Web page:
This represents a frame that is rendered as a window onto another (possibly much larger) canvas. You can only see the portion of the canvas that is below the window at any given time.
This works simply by automatically defining a scissor effect to be applied to a special child node, called the canvas_node, of the PGVirtualFrame node. Every object that is parented to the canvas_node will be clipped by the scissor effect. Also, you can modify the canvas_transform through convenience methods here, which actually modifies the transform on the canvas_node.
The net effect is that the virtual canvas is arbitrarily large, and we can peek at it through the scissor region, and scroll through different parts of it by modifying the canvas_transform.
PGScrollFramefor a specialization of this class that handles the traditional scrolling canvas, with scroll bars.
PGVirtualFrame(std::string const &name = "")¶
Removes the clip frame from the item. This disables clipping.
Returns the special node that holds all of the children that appear in the virtual canvas.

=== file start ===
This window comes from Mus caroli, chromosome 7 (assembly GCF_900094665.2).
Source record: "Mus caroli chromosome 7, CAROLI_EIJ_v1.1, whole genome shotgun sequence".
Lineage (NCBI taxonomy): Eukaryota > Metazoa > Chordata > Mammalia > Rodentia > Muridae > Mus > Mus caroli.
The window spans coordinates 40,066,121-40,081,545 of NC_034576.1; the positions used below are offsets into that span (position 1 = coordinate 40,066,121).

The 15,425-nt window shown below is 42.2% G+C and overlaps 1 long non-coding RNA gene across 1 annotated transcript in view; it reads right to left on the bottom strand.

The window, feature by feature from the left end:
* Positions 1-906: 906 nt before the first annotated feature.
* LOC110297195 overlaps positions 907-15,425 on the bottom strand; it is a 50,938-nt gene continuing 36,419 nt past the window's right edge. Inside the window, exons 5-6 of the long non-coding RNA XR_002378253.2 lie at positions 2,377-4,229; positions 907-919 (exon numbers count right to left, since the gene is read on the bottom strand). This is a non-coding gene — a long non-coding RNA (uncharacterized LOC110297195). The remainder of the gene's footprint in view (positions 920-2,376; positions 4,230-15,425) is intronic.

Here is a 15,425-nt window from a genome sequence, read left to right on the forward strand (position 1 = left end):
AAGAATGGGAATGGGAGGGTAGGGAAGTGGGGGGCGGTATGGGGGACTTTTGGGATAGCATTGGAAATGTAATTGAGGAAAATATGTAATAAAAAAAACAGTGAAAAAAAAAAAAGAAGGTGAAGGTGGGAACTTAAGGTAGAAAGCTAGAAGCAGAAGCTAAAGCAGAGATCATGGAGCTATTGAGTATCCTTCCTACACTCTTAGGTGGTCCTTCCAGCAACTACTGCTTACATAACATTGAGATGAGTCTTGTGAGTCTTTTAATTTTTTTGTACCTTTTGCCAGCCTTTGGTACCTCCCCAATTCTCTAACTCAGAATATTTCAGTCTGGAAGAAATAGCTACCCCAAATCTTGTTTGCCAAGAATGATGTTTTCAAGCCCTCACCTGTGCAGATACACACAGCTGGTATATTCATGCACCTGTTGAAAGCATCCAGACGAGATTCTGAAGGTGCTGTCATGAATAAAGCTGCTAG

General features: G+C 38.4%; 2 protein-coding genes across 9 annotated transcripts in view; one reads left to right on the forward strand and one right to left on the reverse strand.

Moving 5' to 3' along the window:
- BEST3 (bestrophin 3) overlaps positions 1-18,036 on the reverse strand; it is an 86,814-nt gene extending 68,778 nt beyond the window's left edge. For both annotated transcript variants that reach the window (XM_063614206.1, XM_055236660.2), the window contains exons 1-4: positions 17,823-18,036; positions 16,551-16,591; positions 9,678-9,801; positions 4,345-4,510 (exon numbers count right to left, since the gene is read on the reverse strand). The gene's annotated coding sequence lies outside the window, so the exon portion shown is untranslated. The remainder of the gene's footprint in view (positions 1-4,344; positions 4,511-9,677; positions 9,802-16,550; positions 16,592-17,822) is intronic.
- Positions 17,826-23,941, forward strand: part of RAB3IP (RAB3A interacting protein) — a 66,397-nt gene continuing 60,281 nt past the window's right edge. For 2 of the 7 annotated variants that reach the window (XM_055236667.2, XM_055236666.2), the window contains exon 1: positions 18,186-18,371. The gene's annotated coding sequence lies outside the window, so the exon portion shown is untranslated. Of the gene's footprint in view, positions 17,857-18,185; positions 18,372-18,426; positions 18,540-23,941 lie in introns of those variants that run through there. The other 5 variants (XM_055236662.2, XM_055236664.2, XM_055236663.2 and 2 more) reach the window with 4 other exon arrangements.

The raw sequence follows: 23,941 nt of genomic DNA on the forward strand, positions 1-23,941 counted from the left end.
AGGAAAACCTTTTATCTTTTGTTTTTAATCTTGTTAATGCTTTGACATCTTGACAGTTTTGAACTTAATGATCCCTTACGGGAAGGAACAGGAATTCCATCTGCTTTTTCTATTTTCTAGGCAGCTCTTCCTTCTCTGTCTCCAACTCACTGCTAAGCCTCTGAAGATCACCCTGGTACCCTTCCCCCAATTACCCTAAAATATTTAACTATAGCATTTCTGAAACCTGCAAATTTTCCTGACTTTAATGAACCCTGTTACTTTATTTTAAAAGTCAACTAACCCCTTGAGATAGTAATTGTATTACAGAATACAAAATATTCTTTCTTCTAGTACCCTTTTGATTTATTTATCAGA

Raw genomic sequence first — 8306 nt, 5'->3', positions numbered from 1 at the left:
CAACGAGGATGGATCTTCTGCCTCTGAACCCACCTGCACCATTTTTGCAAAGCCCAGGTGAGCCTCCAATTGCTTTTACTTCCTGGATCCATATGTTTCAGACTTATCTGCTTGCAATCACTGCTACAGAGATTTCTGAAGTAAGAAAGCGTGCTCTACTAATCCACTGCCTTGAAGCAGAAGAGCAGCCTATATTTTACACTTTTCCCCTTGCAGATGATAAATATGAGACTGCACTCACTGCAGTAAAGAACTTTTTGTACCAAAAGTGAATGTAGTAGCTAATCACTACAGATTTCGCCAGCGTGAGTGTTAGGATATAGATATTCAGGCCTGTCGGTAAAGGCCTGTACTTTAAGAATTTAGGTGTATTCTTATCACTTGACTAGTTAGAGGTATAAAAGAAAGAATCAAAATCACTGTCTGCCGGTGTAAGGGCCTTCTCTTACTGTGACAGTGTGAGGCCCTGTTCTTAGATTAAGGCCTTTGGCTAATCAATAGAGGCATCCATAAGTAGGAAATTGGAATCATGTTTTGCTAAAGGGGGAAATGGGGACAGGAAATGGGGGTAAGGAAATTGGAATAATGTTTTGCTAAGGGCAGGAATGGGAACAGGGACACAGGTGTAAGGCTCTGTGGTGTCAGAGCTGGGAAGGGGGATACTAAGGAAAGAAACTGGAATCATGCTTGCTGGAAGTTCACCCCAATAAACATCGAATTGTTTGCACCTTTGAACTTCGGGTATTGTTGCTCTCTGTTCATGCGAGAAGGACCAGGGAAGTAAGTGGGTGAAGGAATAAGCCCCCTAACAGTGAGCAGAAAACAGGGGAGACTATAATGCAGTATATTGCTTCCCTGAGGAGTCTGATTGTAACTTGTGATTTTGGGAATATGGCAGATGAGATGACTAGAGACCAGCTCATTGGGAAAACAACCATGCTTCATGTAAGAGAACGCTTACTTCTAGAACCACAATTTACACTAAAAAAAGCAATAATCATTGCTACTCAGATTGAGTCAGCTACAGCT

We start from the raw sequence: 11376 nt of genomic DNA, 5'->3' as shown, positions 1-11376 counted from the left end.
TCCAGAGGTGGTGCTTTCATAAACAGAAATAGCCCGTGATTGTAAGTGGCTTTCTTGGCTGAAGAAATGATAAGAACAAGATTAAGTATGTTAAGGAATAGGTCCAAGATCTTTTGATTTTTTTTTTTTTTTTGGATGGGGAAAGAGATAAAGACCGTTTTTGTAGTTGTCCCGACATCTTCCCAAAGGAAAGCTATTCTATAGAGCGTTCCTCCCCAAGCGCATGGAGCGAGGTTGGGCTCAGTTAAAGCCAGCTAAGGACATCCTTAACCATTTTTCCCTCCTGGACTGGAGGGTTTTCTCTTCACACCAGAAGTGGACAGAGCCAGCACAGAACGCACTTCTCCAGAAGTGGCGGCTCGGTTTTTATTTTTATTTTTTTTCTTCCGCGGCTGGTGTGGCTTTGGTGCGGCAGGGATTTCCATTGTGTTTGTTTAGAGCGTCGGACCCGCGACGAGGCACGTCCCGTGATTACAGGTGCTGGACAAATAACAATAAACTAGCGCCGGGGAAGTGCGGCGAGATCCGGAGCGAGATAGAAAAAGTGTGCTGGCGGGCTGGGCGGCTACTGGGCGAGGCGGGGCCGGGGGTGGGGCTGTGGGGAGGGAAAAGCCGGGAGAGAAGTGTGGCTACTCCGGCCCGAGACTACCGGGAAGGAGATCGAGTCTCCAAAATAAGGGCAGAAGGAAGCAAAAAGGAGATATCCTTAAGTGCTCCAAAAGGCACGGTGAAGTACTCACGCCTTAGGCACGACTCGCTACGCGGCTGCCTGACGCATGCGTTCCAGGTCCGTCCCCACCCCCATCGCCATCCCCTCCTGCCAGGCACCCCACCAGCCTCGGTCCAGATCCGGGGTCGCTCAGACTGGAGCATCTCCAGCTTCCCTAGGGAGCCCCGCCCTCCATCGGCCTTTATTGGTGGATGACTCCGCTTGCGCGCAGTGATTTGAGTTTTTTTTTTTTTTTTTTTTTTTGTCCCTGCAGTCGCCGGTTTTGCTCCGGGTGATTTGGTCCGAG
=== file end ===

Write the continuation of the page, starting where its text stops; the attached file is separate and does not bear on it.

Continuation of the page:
TransformState const *
Returns the transform of the virtual canvas. This transform is applied to all child nodes of the canvas_node.
LVecBase4 const &
Returns true if the clip frame has been set; see
set_clip_frame(). If it has not been set, objects in the virtual frame will not be clipped.
set_canvas_transform(TransformState const *transform)¶
Changes the transform of the virtual canvas. This transform is applied to all child nodes of the canvas_node.
set_clip_frame(PN_stdfloat left, PN_stdfloat right, PN_stdfloat bottom, PN_stdfloat top)¶
set_clip_frame(LVecBase4 const &clip_frame)¶
Sets the bounding rectangle of the clip frame. This is the size of the small window through which we can see the virtual canvas. Normally, this is the same size as the actual frame or smaller (typically it is smaller by the size of the bevel, or to make room for scroll bars).